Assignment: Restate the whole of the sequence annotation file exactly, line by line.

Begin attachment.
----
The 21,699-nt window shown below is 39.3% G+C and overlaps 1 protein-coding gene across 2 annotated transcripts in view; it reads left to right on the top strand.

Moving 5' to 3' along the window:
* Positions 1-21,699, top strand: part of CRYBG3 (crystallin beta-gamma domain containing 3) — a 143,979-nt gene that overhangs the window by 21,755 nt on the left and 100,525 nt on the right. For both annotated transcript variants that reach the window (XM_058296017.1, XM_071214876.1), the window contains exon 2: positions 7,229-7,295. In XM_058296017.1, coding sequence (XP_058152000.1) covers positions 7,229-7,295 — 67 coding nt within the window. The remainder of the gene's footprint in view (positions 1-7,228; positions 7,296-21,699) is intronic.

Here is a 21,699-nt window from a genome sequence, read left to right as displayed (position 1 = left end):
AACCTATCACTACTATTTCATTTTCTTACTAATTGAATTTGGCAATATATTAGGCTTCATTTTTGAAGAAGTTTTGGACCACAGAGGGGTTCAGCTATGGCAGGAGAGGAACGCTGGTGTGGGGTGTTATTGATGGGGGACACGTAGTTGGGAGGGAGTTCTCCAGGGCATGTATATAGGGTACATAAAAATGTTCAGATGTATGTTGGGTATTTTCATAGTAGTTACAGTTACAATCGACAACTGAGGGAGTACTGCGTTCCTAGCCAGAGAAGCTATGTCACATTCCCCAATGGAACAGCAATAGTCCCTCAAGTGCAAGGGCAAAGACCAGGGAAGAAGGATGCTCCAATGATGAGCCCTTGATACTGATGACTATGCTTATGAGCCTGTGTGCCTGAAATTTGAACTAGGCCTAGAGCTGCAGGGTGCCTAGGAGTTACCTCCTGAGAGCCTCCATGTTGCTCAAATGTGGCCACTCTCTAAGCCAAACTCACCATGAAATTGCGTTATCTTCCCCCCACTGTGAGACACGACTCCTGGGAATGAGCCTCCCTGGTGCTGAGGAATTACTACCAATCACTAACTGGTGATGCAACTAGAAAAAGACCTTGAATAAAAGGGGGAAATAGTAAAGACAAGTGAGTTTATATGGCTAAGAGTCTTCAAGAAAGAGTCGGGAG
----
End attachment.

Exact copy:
The 21,699-nt window shown below is 39.3% G+C and overlaps 1 protein-coding gene across 2 annotated transcripts in view; it reads left to right on the top strand.

Moving 5' to 3' along the window:
* Positions 1-21,699, top strand: part of CRYBG3 (crystallin beta-gamma domain containing 3) — a 143,979-nt gene that overhangs the window by 21,755 nt on the left and 100,525 nt on the right. For both annotated transcript variants that reach the window (XM_058296017.1, XM_071214876.1), the window contains exon 2: positions 7,229-7,295. In XM_058296017.1, coding sequence (XP_058152000.1) covers positions 7,229-7,295 — 67 coding nt within the window. The remainder of the gene's footprint in view (positions 1-7,228; positions 7,296-21,699) is intronic.

Here is a 21,699-nt window from a genome sequence, read left to right as displayed (position 1 = left end):
AACCTATCACTACTATTTCATTTTCTTACTAATTGAATTTGGCAATATATTAGGCTTCATTTTTGAAGAAGTTTTGGACCACAGAGGGGTTCAGCTATGGCAGGAGAGGAACGCTGGTGTGGGGTGTTATTGATGGGGGACACGTAGTTGGGAGGGAGTTCTCCAGGGCATGTATATAGGGTACATAAAAATGTTCAGATGTATGTTGGGTATTTTCATAGTAGTTACAGTTACAATCGACAACTGAGGGAGTACTGCGTTCCTAGCCAGAGAAGCTATGTCACATTCCCCAATGGAACAGCAATAGTCCCTCAAGTGCAAGGGCAAAGACCAGGGAAGAAGGATGCTCCAATGATGAGCCCTTGATACTGATGACTATGCTTATGAGCCTGTGTGCCTGAAATTTGAACTAGGCCTAGAGCTGCAGGGTGCCTAGGAGTTACCTCCTGAGAGCCTCCATGTTGCTCAAATGTGGCCACTCTCTAAGCCAAACTCACCATGAAATTGCGTTATCTTCCCCCCACTGTGAGACACGACTCCTGGGAATGAGCCTCCCTGGTGCTGAGGAATTACTACCAATCACTAACTGGTGATGCAACTAGAAAAAGACCTTGAATAAAAGGGGGAAATAGTAAAGACAAGTGAGTTTATATGGCTAAGAGTCTTCAAGAAAGAGTCGGGAG